Each class of Penn's School of Nursing’s Nurse-Midwifery program delivers a class gift to their professors, usually including artwork or donations to charities. The Class of 2017, however, decided to do something unconventional: they created a scholarship for midwives of color.
2017 Nursing masters graduate Nicole Chaney originally had the idea for the scholarship. She said that, first and foremost, her inspiration for the scholarship was simply looking around her classroom, which only contained two students of color out of a 21 person class.
Penn Nursing’s Nurse-Midwifery Program Director William McCool said over the past seven years, an average of 22 percent of graduating classes have been people of color, with each class consisting of around 20 people. While last year's graduating class had two people of color, this year's class currently has four out of 18, he said.
“The point of the scholarship is to address the fact that over 95 percent of midwives in the U.S. are white, whereas the people they care for, the majority are people of color, are poor people, are immigrants, LGBTQ,” said 2017 Nursing masters graduate Kateryn Nunez, one of the two students of color in her graduating class.
A midwife provides a personalized approach to childbirth for healthy women with uncomplicated pregnancies.
While originally common among black and immigrant populations in the United States, stigma around home births in the 20th century discouraged people from communities of color from going into the field, according to the Columbia Journal of Race and Law. In recent decades, the "natural birth" movement popularized midwifery, but created a racial imbalance within the profession.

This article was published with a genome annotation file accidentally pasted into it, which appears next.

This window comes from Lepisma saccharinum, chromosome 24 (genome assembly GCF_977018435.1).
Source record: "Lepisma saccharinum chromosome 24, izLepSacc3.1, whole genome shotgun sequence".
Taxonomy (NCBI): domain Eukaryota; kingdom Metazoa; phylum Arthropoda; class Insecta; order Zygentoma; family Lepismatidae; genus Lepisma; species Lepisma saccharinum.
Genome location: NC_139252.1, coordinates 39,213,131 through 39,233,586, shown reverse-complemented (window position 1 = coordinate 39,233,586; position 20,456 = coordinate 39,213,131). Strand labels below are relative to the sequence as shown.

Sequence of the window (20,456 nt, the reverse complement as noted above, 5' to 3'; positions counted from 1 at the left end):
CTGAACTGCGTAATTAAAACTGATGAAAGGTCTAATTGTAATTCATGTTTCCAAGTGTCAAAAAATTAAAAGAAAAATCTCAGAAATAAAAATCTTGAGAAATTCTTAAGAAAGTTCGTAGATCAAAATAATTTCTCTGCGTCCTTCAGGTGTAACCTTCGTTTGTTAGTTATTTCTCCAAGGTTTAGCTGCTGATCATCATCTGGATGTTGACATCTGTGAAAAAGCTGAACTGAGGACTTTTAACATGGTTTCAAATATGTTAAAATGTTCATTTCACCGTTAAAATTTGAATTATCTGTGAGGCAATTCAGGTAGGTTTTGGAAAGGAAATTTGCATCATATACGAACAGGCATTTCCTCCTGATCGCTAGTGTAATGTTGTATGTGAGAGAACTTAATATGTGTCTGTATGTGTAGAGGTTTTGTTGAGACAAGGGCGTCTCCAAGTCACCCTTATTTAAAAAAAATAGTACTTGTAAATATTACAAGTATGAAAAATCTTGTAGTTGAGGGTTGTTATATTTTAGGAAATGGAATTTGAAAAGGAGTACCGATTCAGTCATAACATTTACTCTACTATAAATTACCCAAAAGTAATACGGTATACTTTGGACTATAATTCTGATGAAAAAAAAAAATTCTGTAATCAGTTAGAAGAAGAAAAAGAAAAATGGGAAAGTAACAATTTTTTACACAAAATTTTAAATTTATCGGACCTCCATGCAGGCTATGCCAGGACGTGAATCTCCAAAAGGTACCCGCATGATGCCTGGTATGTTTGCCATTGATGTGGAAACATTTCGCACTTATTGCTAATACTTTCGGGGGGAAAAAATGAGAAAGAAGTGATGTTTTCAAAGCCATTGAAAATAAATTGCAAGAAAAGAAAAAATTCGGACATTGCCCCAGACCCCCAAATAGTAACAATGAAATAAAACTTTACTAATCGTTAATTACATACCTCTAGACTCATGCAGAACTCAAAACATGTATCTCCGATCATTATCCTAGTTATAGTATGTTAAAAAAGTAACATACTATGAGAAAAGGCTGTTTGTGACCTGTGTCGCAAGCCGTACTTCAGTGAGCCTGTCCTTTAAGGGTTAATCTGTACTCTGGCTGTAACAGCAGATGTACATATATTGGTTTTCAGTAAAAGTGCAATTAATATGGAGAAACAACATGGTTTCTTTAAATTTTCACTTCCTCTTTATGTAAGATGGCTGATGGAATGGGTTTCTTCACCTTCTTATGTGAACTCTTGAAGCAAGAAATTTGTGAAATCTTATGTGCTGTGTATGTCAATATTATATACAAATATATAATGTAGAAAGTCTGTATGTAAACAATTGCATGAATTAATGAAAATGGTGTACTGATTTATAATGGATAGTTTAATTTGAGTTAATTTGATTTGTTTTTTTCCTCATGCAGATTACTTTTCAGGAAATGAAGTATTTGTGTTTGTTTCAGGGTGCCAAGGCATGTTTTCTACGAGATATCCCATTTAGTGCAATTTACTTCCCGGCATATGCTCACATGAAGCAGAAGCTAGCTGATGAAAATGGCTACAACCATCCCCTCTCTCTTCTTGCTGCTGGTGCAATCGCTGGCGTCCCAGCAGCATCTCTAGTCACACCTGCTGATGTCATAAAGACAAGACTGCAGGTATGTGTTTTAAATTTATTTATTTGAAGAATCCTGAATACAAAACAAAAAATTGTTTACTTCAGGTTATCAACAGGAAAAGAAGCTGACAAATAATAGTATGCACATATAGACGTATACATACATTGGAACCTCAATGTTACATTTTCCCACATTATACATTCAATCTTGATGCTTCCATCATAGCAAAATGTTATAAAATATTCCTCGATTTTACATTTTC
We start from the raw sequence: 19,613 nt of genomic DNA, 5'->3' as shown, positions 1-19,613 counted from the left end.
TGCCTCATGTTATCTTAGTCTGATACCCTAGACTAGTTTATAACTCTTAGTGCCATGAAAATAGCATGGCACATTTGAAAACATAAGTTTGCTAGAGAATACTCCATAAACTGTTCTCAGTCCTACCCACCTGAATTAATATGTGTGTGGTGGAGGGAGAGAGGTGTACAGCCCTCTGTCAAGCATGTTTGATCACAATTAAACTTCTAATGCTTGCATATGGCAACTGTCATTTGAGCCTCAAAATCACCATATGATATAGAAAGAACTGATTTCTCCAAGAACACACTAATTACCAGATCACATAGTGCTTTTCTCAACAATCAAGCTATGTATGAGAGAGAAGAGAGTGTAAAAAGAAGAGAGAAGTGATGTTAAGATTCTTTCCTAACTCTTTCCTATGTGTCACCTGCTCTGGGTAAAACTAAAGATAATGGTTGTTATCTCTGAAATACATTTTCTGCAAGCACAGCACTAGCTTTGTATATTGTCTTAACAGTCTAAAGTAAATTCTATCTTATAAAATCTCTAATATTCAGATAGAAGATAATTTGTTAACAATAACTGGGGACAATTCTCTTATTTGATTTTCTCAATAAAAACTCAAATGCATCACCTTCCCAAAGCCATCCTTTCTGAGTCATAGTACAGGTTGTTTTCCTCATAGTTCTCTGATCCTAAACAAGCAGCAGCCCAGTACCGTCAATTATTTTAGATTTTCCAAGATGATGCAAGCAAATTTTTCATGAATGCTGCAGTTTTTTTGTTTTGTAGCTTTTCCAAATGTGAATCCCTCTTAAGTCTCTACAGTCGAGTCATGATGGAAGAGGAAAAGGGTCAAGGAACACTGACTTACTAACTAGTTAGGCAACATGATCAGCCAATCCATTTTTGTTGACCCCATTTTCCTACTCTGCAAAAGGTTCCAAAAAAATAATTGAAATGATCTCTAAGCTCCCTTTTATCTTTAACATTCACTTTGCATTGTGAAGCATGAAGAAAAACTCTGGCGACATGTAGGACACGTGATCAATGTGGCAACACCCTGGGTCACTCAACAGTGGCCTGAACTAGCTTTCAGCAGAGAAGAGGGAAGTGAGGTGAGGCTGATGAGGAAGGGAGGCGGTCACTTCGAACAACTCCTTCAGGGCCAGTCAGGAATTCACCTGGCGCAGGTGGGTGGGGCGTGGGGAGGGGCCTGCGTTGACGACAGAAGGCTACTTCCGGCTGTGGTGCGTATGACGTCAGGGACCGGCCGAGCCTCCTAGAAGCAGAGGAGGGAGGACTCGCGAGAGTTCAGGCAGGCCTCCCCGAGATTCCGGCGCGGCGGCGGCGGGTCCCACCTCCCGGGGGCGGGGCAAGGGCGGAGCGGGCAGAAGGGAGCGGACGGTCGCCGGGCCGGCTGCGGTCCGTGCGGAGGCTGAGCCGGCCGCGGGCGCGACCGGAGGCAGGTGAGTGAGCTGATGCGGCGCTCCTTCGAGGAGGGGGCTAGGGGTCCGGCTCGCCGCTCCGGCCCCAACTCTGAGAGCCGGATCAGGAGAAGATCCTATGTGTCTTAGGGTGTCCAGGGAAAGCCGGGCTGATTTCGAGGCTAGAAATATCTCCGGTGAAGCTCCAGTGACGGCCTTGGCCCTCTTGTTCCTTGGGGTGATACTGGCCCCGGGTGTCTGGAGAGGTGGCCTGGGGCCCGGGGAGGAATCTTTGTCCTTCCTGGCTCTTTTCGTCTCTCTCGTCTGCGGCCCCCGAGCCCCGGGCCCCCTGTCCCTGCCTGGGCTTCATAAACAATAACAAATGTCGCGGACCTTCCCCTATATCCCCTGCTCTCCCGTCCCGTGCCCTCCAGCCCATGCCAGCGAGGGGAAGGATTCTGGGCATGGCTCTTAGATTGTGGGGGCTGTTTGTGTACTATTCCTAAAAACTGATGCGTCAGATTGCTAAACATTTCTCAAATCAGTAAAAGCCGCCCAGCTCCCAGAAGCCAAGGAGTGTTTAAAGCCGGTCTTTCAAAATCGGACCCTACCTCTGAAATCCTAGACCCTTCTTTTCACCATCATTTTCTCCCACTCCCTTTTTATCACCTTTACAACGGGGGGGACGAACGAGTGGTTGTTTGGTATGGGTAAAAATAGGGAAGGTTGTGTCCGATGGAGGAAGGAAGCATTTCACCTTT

“We are more likely to serve people of color. We are more likely to serve vulnerable populations,” Chaney said. “There is a lot of research that says when people who look like the people who they care for, they end up having better outcomes.”
Nunez, now working as a midwife in a private home birth practice in New York City, explained the racism she experienced in the classroom.
“It was very awkward for me, as a black Latina, to be at clinical and hear from a white midwife who is supposed to be teaching me, say something so racially inappropriate and me just have to sit there,” Nunez said. “Because the profession is so white, there is invariably going to be a lot of midwives with prejudices and biases, and they’re caring for black communities.”
Chaney added that “like anything, there are a million barriers for people of color to become midwives, but money is a big one,” which is largely why the scholarship was created.
Currently they have raised $11,062 from grassroots fundraising alone, primarily from family and friends. Chaney said that their goal is to raise $125,000 in total. Should they do so, Penn will contribute an additional $25,000, making this scholarship an official endowment. In Chaney’s words, reaching this mark will let the scholarship “live on forever.”
“This scholarship, it is a very downstream solution,” Nunez said. “It is one school and it is a drop in the ocean but we’re hoping that this sends a message to other universities and sends a message to the administration that this matters.”
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